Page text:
27 November 2010

Talking to Canadians

For the past couple of decades, Rex Murphy has made a comfortable living by talking to mainlanders. 

What appears to catch their ear, let us not forget, is his ability to speak in subordinate clauses.  The crowd who watch his commentaries seem impressed by his use of words and sentences that, because they are lyrical, appear to be intelligent.

That is not to say they are ignorant but that Murphy is not only smart  - he uses big words, after all - but his subordinate clauses sound smart. 

At times, though, one must wonder if, after all this time, Rex continues to fool them into believing that what he says is true.

From time to time, Rex likes to talk about the place he comes from.  Like the land from which any expatriate comes from, Rex’s Newfoundland is not so much a real place with which he is intimately familiar as it is a memory distorted by distance and emotion.  

Take for example, the way he speaks about Williams’ patriotism.  It is fashionable among a certain crowd to claim for Newfoundland and Labrador some sort of Brigadoonish fairy quality that suspends the laws of nature, time and man. None but Newfoundlanders, supposedly, can understand pride of place and origin. 

This is, to put it crudely,  nothing more than crap. It is exactly what Rex claims it isn’t.  It is entirely a conceit, a fabrication, a convenient assumption that allows an otherwise ridiculous claim to appear plausible.

No successful premier could be unaware — and it is the key to those moments Thursday morning when with a trace of mist in his eye he spoke of Newfoundland’s future and the merits of her peoples. It is common to us all — this strange, sometimes extorted affection we Newfoundlanders have for our place. And therefore it was not odd that Mr. Williams could address the whole of the community, speak as he spoke, say even that “I love you all”; whereas it would be odd if, not perfectly impossible for, say, Dalton McGuinty were to attempt a like hail. The elements are not there, either in him or in Ontario. 

Those words, hastily scrawled in Williams’ own hand across the bottom of the text from which he spoke, are as bizarre in St. John’s as they would be anywhere else in the country coming from a politician.

Danny Williams did nothing if he did not bring to local politics an intensely personal quality it seldom has had. it more typically manifest in what Murphy dismisses as a periodic excess.  In truth, Williams never knew a cheap personal smear he would not make.  He seldom spoke on any disagreement except in a disagreeable way. And just as surely as Williams was perpetually bitter toward anyone, he was also quick to claim a deep personal grievance if anyone expressed an opinion contrary to his own.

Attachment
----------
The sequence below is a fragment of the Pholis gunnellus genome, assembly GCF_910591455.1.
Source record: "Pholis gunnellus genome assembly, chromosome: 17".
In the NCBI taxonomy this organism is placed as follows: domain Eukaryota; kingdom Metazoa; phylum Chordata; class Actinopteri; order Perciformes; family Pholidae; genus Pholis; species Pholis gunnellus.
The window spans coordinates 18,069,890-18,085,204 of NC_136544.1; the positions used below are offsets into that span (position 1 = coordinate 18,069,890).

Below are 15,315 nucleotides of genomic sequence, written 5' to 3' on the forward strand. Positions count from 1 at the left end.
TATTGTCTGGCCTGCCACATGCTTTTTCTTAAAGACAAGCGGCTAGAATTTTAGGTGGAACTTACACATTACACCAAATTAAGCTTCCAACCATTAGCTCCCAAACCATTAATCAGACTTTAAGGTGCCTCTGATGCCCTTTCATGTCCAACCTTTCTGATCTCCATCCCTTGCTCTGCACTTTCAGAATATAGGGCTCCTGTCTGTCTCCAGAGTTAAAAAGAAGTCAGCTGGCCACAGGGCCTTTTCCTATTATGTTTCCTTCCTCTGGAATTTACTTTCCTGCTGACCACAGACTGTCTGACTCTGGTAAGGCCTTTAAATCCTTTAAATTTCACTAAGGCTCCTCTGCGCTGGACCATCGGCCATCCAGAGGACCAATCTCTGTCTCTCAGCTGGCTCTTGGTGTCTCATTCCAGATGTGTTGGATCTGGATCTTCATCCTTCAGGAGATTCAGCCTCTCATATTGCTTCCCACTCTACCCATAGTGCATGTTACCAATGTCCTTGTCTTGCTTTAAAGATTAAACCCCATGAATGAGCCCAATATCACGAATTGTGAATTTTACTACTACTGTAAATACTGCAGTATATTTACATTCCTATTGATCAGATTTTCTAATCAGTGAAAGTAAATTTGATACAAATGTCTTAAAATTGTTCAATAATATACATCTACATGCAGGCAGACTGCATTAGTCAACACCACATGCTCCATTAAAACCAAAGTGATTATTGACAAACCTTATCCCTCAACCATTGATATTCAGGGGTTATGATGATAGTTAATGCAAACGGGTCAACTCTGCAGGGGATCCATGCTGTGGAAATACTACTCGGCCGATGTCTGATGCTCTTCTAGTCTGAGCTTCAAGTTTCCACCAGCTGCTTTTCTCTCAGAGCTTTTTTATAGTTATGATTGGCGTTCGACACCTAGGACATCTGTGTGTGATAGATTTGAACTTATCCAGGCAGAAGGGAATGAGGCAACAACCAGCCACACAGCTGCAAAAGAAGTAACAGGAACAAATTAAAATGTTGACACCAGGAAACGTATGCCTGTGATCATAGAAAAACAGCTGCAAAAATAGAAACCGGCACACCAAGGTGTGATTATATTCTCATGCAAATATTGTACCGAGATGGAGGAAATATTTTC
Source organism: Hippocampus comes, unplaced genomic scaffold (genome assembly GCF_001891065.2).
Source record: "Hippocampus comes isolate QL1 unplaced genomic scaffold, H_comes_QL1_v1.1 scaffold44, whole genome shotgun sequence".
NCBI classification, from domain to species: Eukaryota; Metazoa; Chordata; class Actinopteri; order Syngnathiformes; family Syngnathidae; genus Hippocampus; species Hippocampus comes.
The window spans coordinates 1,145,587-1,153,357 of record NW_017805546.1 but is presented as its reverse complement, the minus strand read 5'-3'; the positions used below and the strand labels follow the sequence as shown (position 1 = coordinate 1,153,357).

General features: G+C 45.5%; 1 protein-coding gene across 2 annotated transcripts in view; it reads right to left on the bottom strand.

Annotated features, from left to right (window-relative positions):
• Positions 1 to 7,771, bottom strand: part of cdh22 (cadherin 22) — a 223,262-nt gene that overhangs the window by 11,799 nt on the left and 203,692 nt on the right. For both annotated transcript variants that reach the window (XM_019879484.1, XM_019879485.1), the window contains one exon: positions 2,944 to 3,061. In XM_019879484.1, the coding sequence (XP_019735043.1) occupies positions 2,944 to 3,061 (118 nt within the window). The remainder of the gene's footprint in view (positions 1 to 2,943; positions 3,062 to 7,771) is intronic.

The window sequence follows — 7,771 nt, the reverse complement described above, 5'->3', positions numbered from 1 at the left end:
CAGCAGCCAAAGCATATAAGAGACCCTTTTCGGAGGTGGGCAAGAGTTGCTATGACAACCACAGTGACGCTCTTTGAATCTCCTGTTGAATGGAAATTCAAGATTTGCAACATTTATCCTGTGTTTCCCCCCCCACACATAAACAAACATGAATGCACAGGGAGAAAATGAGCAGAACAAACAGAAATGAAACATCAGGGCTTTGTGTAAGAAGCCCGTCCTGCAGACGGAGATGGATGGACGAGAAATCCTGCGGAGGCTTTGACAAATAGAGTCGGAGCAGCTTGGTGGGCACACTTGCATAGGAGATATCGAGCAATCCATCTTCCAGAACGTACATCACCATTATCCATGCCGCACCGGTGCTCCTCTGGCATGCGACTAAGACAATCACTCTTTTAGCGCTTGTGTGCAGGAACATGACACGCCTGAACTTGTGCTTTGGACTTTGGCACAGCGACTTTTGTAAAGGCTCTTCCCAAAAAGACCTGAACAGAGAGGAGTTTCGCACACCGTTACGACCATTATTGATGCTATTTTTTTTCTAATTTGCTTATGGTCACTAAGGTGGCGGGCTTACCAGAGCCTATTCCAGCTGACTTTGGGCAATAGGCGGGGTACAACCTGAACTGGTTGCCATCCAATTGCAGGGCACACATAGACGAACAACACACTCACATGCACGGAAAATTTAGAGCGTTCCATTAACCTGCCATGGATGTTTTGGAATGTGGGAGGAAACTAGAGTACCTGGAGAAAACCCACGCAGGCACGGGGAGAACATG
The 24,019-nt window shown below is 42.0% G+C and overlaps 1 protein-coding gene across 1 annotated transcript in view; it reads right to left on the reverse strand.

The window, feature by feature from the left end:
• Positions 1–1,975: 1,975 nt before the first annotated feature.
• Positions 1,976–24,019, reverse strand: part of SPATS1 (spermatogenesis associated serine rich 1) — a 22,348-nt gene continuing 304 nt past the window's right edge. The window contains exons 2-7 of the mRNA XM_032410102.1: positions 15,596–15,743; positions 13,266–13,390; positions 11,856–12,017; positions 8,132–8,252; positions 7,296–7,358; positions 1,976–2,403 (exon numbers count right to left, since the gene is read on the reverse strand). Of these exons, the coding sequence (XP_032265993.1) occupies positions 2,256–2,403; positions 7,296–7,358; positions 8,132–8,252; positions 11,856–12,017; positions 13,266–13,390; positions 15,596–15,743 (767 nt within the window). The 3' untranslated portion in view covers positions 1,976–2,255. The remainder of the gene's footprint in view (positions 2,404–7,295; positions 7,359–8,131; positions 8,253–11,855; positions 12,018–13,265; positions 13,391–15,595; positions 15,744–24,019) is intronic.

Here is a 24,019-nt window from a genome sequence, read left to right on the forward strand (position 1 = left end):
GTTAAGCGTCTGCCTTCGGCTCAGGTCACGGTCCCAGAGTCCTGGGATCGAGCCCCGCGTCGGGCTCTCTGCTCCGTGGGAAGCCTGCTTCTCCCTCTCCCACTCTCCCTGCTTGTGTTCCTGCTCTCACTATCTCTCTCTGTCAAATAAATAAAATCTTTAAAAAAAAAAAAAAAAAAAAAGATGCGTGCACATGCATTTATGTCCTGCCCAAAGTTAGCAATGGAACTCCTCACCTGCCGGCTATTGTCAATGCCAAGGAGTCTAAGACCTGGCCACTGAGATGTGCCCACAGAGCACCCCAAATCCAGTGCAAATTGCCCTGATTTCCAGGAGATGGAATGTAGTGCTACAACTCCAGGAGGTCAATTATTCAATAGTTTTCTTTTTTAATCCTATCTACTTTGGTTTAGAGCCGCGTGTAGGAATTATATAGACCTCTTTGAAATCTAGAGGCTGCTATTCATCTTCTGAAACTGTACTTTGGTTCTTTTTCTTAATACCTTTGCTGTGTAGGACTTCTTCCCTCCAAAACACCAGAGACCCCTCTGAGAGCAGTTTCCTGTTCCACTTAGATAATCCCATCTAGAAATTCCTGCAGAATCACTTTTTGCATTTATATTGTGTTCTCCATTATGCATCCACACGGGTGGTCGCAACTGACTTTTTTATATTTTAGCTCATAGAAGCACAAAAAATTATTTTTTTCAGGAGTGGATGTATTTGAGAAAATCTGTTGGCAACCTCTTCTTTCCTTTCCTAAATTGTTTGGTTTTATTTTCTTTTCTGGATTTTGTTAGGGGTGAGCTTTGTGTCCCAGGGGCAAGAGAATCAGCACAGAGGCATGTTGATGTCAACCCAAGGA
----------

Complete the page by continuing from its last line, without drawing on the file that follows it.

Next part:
In that context, Williams profession of the most intense personal affection for a raft of people he did not know is doubly odd. Coupled with the understanding that Williams spent so much of his time massaging public opinion toward him and one starts to appreciate that his “I love you all” was as impersonal as the sign-off for a television show. 

Make no mistake:  there is an ease and a friendliness in Newfoundland and Labrador that allows one to pass a complete stranger on the street and exchange pleasantries.  But what Williams’ scribbled words conveyed was more akin to what one might see on an American reality television show.

Murphy’s political obit for Danny Williams also contains some fairly obvious foolishness beyond those things.  he writes, for example, that some “boost of assertive spirit, perhaps even a touch of overcompensation, did not go astray in Newfoundland during the latter part of the ’90s.” 

Williams did not enter politics until couple of years later – he got the party leader’s job in April 2001 -  as things were clearly on the upswing after a deep recession and the cod moratorium.  Williams likes to claim the place was on the skids before he arrived but that, like many of the tales of Williams’ exploits are sheer fabrication. The gobs of cash he spent came entirely from energy deals signed before he took office in October 2003.

But when Rex writes stuff like this that you have to wonder:

Brian Peckford talked about it. Clyde Wells talked about it. Brian Tobin certainly talked about it. But it was Mr. Williams, belligerent and unwavering and finally triumphant Williams, who got it.

The “it” here is a deal to develop the Lower Churchill.  Now mainlanders are a sometimes gullible lot but even they should be fooled by last week’s announcement.  What Danny Williams announced was a vehicle for his resignation, not a way to build a hydro-electric power plant. Even the most lazy reading of a newspaper or a website about the event would show that up.

A few years ago, another Newfoundlander made a decent living by talking with Americans and exposing their abysmal knowledge of the world outside their borders.  Unlike Rex’s version of the same idea, Rick Mercer knew that the name of the prime minister he used or the events he described to the gullible Yanks were made up.

- srbp -